United States District Court, W.D. Washington, Tacoma
ORDER TO SHOW CAUSE OR AMEND COMPLAINT
Theresa L. Fricke, United States Magistrate Judge.
matter comes before the Court on plaintiff's filing of a
civil rights complaint. Dkt. 5. Plaintiff has been granted
leave to proceed in forma pauperis. Dkt. 4. In light
of the deficiencies in the complaint, the undersigned will
not direct service of the complaint at this time. Plaintiff
will be provided the opportunity by November 15, 2019 to show
cause why the complaint should not be dismissed or file an
Court must dismiss the complaint of a prisoner proceeding
in forma pauperis “at any time if the [C]ourt
determines” that the action: (a) “is frivolous or
malicious”; (b) “fails to state a claim on which
relief may be granted” or (c) “seeks monetary
relief against a defendant who is immune from such
relief.” 28 U.S.C. § 1915A(a), (b). A complaint is
frivolous when it has no arguable basis in law or fact.
Franklin v. Murphy, 745 F.2d 1221, 1228 (9th Cir.
the Court may dismiss the complaint as frivolous or for
failure to state a claim, it “must provide the
[prisoner] with notice of the deficiencies in his or her
complaint and an opportunity to amend the complaint prior to
dismissal.” McGucken v. Smith, 974 F.2d 1050,
1055 (9th Cir. 1992). On the other hand, leave to amend need
not be granted “where the amendment would be futile or
where the amended complaint would be subject to
dismissal.” Saul v. United States, 928 F.2d
829, 843 (9th Cir. 1991).
alleges that in 2016 he was involved in a road rage incident
wherein he was assaulted and fled the scene in fear of his
own safety and the safety of his son. Dkt. 5 at p. 3. The
complaint states that during this incident, as plaintiff was
fleeing, one of the alleged assailants was injured resulting
in the amputation of the person's lower leg. Id.
As a result of this incident plaintiff was convicted
“of acting with intent to commit First Degree Assault
as a hate crime.” Id.
alleges that he was wrongfully convicted. Id.
Plaintiff contends that the facts and eyewitness testimony do
not support the conviction. Id. Plaintiff further
alleges that the State attained a false conviction against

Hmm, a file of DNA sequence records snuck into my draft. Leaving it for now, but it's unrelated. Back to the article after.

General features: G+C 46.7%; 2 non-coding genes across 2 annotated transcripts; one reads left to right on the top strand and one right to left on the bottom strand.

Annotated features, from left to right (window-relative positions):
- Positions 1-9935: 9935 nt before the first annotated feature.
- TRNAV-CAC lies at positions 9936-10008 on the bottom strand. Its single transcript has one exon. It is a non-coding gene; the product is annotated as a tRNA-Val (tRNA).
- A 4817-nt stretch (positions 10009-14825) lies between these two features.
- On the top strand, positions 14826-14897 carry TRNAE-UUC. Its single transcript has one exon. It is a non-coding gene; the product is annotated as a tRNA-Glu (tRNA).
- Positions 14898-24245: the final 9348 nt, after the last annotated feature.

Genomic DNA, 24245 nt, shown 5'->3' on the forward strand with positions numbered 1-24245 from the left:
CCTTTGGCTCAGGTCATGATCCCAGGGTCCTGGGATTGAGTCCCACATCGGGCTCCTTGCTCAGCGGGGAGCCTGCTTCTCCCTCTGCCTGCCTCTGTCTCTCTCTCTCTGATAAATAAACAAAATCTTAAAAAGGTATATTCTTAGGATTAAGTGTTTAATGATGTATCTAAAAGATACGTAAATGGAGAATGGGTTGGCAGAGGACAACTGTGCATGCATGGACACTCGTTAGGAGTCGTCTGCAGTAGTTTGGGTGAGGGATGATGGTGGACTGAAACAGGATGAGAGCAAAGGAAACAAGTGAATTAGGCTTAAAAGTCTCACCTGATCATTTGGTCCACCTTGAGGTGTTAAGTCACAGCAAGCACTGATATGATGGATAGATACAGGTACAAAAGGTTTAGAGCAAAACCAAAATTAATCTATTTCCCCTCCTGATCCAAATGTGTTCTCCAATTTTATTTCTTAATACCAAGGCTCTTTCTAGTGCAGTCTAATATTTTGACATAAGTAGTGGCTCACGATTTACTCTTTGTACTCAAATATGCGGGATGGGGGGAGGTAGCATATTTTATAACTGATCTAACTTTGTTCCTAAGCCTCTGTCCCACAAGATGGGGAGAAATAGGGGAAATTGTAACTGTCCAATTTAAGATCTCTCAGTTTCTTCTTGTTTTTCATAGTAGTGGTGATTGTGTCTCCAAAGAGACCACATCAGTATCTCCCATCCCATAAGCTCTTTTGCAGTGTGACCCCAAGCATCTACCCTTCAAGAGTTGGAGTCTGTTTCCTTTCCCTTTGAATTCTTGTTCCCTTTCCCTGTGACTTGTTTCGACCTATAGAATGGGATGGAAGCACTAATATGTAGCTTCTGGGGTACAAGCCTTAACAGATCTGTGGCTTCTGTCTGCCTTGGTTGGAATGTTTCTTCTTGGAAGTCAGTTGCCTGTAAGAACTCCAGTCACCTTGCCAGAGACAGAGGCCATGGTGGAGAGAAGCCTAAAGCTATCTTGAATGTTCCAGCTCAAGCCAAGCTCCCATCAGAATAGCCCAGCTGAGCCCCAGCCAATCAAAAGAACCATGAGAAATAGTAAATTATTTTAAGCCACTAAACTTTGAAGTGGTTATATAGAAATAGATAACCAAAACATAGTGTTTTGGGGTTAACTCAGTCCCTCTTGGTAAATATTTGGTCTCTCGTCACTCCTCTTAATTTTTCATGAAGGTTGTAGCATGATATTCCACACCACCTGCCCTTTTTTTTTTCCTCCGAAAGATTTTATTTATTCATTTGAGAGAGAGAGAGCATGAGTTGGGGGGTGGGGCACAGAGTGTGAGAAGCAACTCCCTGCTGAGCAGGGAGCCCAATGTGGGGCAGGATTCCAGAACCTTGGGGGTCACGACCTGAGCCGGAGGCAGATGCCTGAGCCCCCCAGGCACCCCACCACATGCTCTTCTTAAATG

plaintiff by purposefully altering evidence, fabricating
evidence and concealing exculpatory evidence. Id.
U.S.C. § 1983
U.S.C. § 1983 “affords a ‘civil remedy'
for deprivation of federally protected rights caused by
person acting under color of state law.” Parratt v.
Taylor, 451 U.S. 527, 535 (1981) overruled in part
on other grounds by Daniels v. Williams, 474 U.S. 327
(1986). To state a claim under Section 1983, a complaint must
allege: (1) the conduct complained of was committed by a
person acting under color of state law, and (2) the conduct
deprived a person of a right, privilege, or immunity secured
by the Constitution or laws of the United States.
Id. Section 1983 is the appropriate avenue to remedy
an alleged wrong only if both of these elements are present.
Haygood v. Younger, 769 F.2d 1350, 1354 (9th Cir.
state a claim under Section 1983, a plaintiff must set forth
the specific factual bases upon which the plaintiff claims
each defendant is liable. Aldabe v. Aldabe, 616 F.2d
1089, 1092 (9th Cir. 1982). Vague and conclusory allegations
of officials participating in a civil rights violation are
not sufficient to support a claim under Section 1983.
Ivey v. Board of Regents, 673 F.2d 266, 269 (9th
complaint fails to state a cause of action under Section
1983. Plaintiff's complaint relies on vague and
conclusory allegations of wrongdoing without providing
factual allegations supporting these claims. Dkt. 5 at p.
3-4. Plaintiff's complaint alleges that the
“State” altered evidence, fabricated evidence and
concealed evidence. Id. Plaintiff's complaint
also identifies evidence that was allegedly altered or
fabricated. Id. However, plaintiff does not identify
a specific person who purportedly altered the evidence; nor
does plaintiff describe any acts or omissions, or causation
-- i.e., how any state official's actions (or failure to
act) deprived plaintiff of a right, privilege, or immunity
secured by the Constitution or laws of the United States.
Plaintiff also fails to identify any person who acted under
color of state law to violate plaintiff's federally
purposes of Section 1983, neither a state nor its officials
acting in their official capacities constitute a
“person.” Will v. Michigan, 491 U.S. 58,
64 (1989). Additionally, the Eleventh Amendment of the United
States Constitution prohibits a private citizen from suing a
state government in federal court without the state's
consent. See, Tenn. Student Assistance Corp. v.
Hood, 541 U.S. 440, 446 (2004); Natural Resources
Defense Council v. California Dep't of
Transportation, 96 F.3d 420, 421 (9th Cir. 1996).
Therefore, neither the state nor an official acting in their
official capacity can be sued for damages pursuant to Section
complaint vaguely alleges that the “State”
violated his federally protected rights. To the extent that
plaintiff is naming the state of Washington as a defendant in
this Section 1983 action, the state of Washington is both an
improper defendant under Section 1983 and immune from
plaintiff's claims under the Eleventh Amendment. To state
a cause of action under Section 1983 plaintiff must name
specific individuals (acting under color of state law) as
defendants and must allege specific facts to show which
individual acted or failed to act, ...